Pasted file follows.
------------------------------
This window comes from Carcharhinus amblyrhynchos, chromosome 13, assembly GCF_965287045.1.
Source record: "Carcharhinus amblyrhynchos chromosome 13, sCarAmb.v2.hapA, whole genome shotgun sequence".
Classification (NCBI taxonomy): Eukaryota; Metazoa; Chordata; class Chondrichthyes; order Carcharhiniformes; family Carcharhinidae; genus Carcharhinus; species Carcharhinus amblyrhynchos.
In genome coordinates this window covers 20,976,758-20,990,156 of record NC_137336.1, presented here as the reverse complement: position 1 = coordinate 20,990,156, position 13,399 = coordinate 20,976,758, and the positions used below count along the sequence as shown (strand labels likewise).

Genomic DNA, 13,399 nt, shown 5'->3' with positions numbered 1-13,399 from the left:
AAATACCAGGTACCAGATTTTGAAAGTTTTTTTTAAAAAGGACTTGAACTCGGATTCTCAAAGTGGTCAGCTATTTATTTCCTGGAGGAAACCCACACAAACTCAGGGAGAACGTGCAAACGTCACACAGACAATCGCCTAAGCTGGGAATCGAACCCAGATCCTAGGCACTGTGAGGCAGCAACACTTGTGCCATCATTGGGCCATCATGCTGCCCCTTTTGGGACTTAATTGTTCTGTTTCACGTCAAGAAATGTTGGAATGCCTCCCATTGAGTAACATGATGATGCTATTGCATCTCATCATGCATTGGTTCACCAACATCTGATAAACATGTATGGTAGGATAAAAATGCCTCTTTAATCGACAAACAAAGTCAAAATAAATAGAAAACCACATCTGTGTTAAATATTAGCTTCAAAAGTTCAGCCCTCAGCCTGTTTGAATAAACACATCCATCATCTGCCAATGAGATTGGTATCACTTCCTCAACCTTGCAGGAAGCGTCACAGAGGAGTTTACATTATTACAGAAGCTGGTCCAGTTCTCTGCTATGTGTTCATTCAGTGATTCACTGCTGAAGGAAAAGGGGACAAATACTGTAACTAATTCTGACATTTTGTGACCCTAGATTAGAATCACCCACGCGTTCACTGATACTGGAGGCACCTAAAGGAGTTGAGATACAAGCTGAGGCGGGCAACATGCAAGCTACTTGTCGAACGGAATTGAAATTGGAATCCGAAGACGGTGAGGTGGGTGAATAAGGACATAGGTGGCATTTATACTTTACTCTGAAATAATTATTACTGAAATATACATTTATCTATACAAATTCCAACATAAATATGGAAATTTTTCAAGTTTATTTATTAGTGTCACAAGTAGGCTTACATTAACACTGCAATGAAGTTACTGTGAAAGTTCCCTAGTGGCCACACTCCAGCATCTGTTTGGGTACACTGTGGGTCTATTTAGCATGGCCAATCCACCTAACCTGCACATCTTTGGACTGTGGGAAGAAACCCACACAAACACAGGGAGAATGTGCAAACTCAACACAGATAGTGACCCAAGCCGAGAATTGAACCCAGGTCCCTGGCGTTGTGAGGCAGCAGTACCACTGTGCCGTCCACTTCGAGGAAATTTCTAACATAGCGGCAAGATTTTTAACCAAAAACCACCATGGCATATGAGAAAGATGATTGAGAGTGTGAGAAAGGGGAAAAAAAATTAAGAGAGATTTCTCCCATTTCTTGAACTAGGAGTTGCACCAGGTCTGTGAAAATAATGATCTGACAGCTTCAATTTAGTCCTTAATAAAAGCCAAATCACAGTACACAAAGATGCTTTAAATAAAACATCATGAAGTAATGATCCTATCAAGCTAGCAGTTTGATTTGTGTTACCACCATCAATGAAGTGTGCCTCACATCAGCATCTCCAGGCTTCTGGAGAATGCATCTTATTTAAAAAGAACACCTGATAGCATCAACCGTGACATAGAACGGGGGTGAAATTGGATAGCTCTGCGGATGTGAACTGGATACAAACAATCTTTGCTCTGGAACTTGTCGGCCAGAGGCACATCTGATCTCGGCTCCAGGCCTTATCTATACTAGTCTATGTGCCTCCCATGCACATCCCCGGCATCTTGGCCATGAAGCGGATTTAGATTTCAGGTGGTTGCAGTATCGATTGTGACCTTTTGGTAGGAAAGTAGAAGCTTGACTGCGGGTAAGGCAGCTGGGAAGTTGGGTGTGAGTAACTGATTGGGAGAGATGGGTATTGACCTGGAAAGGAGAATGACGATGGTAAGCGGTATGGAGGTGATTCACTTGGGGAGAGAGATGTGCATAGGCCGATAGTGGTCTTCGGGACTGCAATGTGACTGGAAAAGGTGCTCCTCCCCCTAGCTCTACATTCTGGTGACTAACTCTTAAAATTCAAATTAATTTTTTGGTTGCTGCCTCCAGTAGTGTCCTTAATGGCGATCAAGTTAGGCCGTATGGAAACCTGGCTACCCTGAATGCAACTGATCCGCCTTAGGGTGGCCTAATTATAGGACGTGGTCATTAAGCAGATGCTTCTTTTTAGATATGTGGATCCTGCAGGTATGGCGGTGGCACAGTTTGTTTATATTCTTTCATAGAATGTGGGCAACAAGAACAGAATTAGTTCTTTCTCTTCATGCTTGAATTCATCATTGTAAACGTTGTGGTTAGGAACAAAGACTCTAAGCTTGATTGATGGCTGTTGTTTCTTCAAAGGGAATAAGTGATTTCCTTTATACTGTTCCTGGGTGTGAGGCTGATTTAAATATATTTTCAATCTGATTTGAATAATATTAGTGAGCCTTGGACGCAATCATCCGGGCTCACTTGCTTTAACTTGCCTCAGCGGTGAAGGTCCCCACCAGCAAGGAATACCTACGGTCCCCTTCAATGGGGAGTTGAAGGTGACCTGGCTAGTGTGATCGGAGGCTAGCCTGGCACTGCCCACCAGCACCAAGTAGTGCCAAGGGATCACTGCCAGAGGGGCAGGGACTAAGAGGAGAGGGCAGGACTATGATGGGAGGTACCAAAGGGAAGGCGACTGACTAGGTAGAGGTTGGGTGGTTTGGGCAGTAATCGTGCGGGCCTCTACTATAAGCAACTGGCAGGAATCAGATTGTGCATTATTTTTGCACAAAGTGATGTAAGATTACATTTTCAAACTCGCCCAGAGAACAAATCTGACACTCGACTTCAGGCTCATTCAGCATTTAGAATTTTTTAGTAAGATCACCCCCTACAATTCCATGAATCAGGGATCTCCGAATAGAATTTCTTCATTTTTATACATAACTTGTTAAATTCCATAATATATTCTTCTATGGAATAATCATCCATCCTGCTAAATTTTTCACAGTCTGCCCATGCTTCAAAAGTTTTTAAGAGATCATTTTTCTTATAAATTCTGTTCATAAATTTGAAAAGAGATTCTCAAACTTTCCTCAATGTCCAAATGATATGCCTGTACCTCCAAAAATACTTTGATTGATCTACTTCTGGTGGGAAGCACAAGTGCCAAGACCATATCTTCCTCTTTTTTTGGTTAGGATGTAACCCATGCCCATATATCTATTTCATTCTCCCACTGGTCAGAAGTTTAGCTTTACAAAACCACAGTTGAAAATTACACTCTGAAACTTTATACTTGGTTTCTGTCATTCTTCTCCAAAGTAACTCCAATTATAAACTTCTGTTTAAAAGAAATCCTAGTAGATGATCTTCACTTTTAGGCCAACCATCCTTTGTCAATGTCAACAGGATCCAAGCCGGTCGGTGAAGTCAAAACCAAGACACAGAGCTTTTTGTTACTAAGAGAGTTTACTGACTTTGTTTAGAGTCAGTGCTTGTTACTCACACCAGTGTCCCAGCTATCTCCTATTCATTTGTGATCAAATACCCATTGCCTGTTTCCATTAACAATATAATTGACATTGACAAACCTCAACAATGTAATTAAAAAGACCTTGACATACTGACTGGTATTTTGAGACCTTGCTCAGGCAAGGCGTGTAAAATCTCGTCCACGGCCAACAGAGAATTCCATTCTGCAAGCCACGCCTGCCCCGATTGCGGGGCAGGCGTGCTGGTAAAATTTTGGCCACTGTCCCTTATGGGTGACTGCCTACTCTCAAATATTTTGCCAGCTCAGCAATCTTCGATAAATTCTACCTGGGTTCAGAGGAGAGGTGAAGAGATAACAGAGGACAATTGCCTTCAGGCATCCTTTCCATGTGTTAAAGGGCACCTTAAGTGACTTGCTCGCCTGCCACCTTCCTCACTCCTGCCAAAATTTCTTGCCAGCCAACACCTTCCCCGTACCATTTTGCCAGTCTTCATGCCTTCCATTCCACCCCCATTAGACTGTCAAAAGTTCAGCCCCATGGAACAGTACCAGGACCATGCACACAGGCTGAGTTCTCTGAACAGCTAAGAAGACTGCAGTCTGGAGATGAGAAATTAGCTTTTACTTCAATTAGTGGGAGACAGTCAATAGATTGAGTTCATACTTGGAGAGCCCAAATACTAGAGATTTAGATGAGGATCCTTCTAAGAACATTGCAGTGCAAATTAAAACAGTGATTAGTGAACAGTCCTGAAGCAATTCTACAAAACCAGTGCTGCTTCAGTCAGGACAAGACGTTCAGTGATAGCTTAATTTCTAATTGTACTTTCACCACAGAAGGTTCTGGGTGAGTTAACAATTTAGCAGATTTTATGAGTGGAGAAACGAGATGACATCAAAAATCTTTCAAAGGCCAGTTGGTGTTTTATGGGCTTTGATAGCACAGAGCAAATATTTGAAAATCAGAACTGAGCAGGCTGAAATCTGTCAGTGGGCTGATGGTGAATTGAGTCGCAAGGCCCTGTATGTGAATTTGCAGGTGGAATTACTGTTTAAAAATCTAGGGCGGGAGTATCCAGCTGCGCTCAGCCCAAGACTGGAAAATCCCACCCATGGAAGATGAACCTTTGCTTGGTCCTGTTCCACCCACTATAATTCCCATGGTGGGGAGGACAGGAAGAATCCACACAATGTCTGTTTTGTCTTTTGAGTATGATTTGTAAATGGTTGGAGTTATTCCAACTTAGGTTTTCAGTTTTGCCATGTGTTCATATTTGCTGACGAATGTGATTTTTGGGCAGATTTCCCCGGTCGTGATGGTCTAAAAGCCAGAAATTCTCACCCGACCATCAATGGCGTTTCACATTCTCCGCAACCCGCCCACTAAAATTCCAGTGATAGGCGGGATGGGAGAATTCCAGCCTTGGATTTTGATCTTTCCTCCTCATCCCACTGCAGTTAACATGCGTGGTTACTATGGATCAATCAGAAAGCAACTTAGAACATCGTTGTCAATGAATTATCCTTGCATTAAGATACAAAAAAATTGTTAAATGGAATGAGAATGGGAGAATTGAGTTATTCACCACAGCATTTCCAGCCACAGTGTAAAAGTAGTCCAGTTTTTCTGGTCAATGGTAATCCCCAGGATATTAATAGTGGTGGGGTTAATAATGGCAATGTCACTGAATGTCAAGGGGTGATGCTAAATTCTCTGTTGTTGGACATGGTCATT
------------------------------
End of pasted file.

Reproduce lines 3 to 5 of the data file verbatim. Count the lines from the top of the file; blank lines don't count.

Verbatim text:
Classification (NCBI taxonomy): Eukaryota; Metazoa; Chordata; class Chondrichthyes; order Carcharhiniformes; family Carcharhinidae; genus Carcharhinus; species Carcharhinus amblyrhynchos.
In genome coordinates this window covers 20,976,758-20,990,156 of record NC_137336.1, presented here as the reverse complement: position 1 = coordinate 20,990,156, position 13,399 = coordinate 20,976,758, and the positions used below count along the sequence as shown (strand labels likewise).

Genomic DNA, 13,399 nt, shown 5'->3' with positions numbered 1-13,399 from the left: